#AmINext? On a picture perfect day in downtown Grand Rapids, four 16-year old students caught the attention and respect of our community. Their goal was a peaceful assembly of citizens, city officials, activists, and police to promote understanding and unity in a time of racial tension and mistrust. National cases such as the police shooting of Alton Sterling in Baton Rouge, a shooting in a St. Paul, Minn. suburb involving victim Philando Castile, and the Dallas killings of five police officers inspired the students to take action.
The young organizers of #4Unity, Danielle McMillon and Je’Ana Mason of Forest Hills Northern High School, Eugene Brown of Union High School, and Desiree Taggart of Grand Rapids Montessori, had a common goal of giving a platform for solutions to address racial disparity and violence, especially pertaining to policing in urban communities. “We are tired of the hate, violence, and pain. We cannot continue to LIVE in fear. We are the future generation with a question for you…#AmINext?.”
It is a huge credit to these young people, after dealing with months of nasty media coverage, social media repeatedly calling for protest, and fear induced by agitators that they chose to reach out in peace. Theirs was a message of unity. Instead of adding to the violent rhetoric, they planned an assembly based on educating people on their rights and ways to be part of the solution.
While initially planning their rally using a Black Lives Matter theme, the organizers were contacted by the group asking that they do not connect the assembly with BLM. The #4Unity organizers then changed the name to #AmINext #4Unity in order to have a separate identity. In a statement Thursday the BLM clearly distanced themselves stating, “Before anyone gets their ‘peace’ (which has long become code for silence, passivity, compliance and respectability), we deserve justice. Before talks of unity, we must speak openly about how Black and Brown communities are viciously torn apart by systems and institutions of injustice and violence.”
The Peace Assembly was run very professionally. Rose Parks Circle was filled with supporters and many brought signs to express their views and concerns. Speakers included Elizabeth White, representing the Mayor’s office, who offered a moment of silence to remember those we have lost to violence. Grand Rapids Police Chief David Rahinsky shared thoughts on working together for the greater good. Rahinsky stated, “Injustice anywhere is a threat to justice everywhere. He asked those in attendance to “join police in their role to be part of the change you wish to see.” Inspiration and poetry were shared by Eugene Brown and Sara Brooks.
The most informative talk was given by Attorney Anthony Green who, along with the ACLU, spoke on a citizen’s rights and responsibilities when having encounters with member of law enforcement. Greene emphasized a person’s responsibility not to escalate a situation. He also pointed out that many officers are now equipped with recording technology that can work to a citizen’s benefit. It is your right to clearly state your right to counsel or to state that you do not give your consent to a search where there is no probable cause. Communication and cool heads can avoid potentially dangerous situations.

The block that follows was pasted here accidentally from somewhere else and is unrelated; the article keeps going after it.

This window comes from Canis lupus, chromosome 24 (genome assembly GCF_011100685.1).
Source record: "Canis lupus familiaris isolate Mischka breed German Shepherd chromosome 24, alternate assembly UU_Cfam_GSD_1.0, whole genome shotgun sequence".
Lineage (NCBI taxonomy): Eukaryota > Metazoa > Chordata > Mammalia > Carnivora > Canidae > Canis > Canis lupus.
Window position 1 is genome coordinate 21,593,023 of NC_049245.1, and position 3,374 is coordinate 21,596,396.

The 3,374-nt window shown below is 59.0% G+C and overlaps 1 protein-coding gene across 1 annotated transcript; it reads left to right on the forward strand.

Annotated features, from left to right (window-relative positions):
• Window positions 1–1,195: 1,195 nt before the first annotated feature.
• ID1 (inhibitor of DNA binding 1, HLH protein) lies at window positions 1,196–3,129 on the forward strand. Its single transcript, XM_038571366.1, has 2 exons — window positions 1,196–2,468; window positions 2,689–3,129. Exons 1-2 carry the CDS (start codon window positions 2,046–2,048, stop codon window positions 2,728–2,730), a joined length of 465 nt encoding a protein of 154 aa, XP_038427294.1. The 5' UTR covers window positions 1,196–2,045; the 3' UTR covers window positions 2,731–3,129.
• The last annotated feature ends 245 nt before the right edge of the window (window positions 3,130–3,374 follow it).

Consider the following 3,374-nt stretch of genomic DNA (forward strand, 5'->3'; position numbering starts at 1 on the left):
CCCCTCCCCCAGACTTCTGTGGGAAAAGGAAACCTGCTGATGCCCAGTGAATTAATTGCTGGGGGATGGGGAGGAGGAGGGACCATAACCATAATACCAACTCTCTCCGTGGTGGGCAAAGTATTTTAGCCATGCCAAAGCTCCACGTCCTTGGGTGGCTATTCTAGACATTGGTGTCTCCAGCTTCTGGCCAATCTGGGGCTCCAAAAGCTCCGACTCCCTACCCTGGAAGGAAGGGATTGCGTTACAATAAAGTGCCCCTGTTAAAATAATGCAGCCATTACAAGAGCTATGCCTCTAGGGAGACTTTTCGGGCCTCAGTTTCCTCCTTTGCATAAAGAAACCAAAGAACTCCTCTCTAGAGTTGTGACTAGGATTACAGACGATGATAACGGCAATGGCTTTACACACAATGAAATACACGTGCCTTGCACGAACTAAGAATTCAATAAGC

Christy Buck, Executive Director of the Mental Health Foundation, shared real solutions with the crowd such as the “Be Nice” campaign. “For every action,” said Buck, “you will cause others to think, act, and feel.” NICE is an acronym for Notice, Invite, Challenge, Empower. Everyone needs to do something if we want to see real change.
As professional and peaceful as the assembly was, it was unfortunate that members of Black Lives Matter presented themselves in front of the stage. Where peace and unity were being offered, these silent protesters were a distraction. Many of their signs were inflammatory, such as “Police Do Not Protect, They Harm” and “Unity Before Justice is Insulting.” When they stood with their large signs and black tape across their mouths, they blocked the view of those on the stage. As they stated they wanted no affiliation with #4Unity, it is questionable why they were even there.
To conclude the assembly Pastor Dennis and Dr. E. Jean McMurray bathed the event in pray, lifting up women, men, and children. As the “amens” rang out, Pastor Jermone Glenn gave an impassioned close that emphasized that with unity, “You will NOT be next,” relying on the power of God to let justice prevail.
The inaugural #AmINext #4Unity Peace Assembly was a success. Peace was evident. Unity was advanced. The need and desire for more communication was heightened. Those in attendance were hugging and talking. The officers were shaking hands all around. Danielle, Eugene, Desiree, and Je expressed their frustration to the community; however, their courage to step out in peace makes these young men and women wise beyond their years. On Saturday afternoon the light rose above the darkness. The #4Unity organizers are planning for more peace assemblies in the future. For more information, you can go to their website at WWW.AMINEXT.LIFE or #AmINext on Facebook.
Kathy has been writing for WKTV Kentwood Now for 3 years. She has been married for 28 years to her wonderful husband, Duke. Together they have 2 children, Emily and Daniel. In her free time she enjoys volunteering with the Casting Bread Mobile Food Pantry at Kentwood Christian Church, making sandwiches at Kids Food Basket, and leading Ladies Bible Study on Thursday nights. Writing has been her passion since elementary school and she loves to write about how others enjoy what they are passionate about!